California Assembly Bill 2179 was signed into law on March 31, which will extend some of the tenant protections put in place by the original COVID-19 Tenant Relief eviction moratorium, but only for tenants that have submitted rental relief requests on or before March 31. The bill will also prevent any local governing body from enacting its own COVID-19 rent moratorium until at least June 30.
The bill passed the state senate with a 36-1 vote, and both State Senator Monique Limón and Assemblymember Steve Bennett voted in favor of the bill. Under AB 2179, tenants who applied for rental relief on or by March 31 and are awaiting approval or payment are protected from eviction until June 30, 2022. Due to the extensive backlog of applications for assistance, this bill was created to allow more time for funds to be distributed. Any tenant or household that has not applied for this assistance is subject to the eviction laws created prior to the pandemic and moratorium.
Limón emphasized that AB 2179 is a very narrowly focused bill and was not meant to be an extension of the eviction moratorium but an extension of rental relief. Limón told the Independent the bill would only impact about 160,000-190,000 households in California that have applied for rental relief.
“[The bill] does more than the alternative, which would have been everybody running out of protections,” she said. There is a larger conversation to be had about tenant protections, Limón said, but this bill was created to target those who have yet to receive aid and are counting on receiving it. “I don’t think the bill solves all the issues we have,” she said.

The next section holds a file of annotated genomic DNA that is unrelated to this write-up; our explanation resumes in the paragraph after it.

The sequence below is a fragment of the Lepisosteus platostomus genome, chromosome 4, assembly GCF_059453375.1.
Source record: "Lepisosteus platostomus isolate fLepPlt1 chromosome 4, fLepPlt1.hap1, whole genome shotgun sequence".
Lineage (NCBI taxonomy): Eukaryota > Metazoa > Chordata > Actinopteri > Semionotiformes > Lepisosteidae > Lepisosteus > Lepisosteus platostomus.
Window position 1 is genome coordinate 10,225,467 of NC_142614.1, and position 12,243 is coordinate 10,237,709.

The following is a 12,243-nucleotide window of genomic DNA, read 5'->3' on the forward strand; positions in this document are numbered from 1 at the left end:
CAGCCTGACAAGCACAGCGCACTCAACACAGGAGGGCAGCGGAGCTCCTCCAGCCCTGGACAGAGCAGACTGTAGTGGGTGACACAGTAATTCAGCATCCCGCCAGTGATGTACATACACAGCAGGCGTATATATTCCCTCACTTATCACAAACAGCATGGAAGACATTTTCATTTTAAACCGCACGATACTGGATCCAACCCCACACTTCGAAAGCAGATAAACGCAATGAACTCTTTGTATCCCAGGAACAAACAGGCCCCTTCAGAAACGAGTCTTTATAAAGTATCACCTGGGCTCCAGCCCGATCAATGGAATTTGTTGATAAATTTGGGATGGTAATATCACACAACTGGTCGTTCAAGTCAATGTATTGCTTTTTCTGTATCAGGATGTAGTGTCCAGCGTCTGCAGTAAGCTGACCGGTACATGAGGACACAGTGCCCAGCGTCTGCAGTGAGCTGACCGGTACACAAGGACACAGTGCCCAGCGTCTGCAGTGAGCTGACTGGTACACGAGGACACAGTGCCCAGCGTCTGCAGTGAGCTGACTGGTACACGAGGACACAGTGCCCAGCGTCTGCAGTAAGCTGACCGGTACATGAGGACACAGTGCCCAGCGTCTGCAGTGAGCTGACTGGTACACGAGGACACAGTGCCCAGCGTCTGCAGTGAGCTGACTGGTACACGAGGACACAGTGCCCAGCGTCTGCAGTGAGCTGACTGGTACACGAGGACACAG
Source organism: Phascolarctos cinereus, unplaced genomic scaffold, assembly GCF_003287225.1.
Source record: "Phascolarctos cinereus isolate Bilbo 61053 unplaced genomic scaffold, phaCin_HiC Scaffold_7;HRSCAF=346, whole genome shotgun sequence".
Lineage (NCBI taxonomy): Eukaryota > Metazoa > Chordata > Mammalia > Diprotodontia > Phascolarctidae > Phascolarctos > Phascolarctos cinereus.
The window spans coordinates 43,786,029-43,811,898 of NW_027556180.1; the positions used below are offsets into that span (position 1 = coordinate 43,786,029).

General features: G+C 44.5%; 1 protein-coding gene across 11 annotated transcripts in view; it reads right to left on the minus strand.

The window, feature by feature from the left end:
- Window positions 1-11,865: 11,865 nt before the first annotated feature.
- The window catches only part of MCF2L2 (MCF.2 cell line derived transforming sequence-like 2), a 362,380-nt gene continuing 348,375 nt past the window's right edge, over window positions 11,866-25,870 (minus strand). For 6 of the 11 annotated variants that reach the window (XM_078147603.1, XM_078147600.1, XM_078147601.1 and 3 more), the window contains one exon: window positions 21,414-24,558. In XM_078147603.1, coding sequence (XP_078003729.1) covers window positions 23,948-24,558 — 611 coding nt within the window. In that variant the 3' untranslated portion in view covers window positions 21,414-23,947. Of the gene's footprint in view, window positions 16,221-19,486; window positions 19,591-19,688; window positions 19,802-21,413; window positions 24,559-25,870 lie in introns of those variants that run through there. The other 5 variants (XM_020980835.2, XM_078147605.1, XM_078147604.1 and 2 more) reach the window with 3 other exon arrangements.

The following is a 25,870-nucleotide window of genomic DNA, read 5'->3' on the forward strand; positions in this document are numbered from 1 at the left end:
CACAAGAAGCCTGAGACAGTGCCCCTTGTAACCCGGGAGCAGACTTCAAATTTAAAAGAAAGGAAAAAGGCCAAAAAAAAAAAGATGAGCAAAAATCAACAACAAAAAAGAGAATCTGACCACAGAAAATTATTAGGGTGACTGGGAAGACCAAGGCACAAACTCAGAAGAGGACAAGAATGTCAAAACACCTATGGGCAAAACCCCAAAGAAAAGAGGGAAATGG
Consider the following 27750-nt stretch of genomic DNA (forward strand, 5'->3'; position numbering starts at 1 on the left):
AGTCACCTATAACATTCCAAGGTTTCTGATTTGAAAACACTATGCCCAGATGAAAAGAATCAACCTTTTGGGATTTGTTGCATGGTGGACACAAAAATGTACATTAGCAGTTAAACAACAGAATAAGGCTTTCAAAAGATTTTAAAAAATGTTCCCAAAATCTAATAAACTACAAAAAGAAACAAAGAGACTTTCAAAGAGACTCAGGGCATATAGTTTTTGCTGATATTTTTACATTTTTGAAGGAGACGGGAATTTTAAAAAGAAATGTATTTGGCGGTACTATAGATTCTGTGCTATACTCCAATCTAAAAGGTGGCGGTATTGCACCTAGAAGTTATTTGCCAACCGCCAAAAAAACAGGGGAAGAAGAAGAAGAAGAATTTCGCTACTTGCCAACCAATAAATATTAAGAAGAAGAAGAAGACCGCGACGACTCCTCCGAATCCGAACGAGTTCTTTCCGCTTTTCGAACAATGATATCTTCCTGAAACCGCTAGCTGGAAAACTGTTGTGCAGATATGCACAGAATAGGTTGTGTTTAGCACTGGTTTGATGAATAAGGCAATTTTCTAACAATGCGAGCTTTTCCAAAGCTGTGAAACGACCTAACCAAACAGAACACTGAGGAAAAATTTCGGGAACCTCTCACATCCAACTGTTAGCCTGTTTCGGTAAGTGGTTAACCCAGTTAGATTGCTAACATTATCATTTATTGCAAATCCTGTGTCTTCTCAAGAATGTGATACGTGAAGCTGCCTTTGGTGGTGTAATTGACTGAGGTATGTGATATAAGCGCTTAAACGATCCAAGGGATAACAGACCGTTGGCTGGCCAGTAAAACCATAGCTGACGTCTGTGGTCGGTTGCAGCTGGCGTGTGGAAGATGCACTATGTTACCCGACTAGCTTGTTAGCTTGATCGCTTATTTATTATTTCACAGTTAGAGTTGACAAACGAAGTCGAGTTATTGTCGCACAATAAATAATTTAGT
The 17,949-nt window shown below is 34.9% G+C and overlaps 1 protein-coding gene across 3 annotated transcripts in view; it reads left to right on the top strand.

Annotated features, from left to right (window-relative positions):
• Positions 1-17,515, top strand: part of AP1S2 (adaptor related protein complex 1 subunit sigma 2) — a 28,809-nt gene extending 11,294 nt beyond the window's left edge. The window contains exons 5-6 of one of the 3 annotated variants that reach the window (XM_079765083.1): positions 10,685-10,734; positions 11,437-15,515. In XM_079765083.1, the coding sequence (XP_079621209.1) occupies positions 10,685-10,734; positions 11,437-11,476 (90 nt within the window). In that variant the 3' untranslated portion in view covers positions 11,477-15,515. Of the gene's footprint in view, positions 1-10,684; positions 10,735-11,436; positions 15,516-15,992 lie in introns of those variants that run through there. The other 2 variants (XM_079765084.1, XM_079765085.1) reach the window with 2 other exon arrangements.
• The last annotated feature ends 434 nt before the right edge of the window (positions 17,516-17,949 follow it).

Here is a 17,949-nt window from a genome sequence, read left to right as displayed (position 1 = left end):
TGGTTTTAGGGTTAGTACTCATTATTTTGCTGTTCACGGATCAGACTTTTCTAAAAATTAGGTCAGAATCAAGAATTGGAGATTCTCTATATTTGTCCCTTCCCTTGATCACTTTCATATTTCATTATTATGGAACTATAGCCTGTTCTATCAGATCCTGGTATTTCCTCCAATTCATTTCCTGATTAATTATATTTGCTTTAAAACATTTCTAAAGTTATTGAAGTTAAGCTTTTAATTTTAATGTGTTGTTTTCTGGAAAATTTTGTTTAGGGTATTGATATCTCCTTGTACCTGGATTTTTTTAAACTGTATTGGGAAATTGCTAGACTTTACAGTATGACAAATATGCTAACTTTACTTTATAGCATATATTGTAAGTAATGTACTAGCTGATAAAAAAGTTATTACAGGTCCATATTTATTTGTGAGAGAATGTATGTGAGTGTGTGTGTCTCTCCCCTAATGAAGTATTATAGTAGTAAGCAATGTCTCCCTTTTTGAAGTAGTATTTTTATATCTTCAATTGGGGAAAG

Since 2021, attorneys at Santa Barbara Legal Aid have seen a steady uptick in tenants reaching out for assistance and in landlords and property owners filing for eviction or unlawful detainer through the court. Jennifer Smith, executive director of the Legal Aid Foundation of Santa Barbara County, said in recent months, Legal Aid has also seen an increase in eviction notice activity, or landlords and property owners serving tenants with eviction notices. Tenant laws have become very complex in the last two years, Smith said, even before the COVID-19 pandemic began. The California Tenant Protection Act of 2019 went into effect in January 2020, just before the pandemic began, and included requiring landlords to have “just cause” when serving evictions and limiting annual rent increases.
Groups like the Santa Barbara Tenants Union have been at the forefront of tenants issues and have brought attention to issues like “soft evictions,” or those are carried out through threats and intimidation tactics rather than the court.
“Unfortunately, what we see because of added complexity, there may be landlords who threaten things or deliver notices that are not lawful,” Smith said. “Nobody can be lawfully evicted without an order from a judge,” she said.
Smith encouraged both tenants and landlords to seek legal representation, to inform both parties of their rights and responsibilities. “It’s important for folks to reach out and understand their rights,” she said.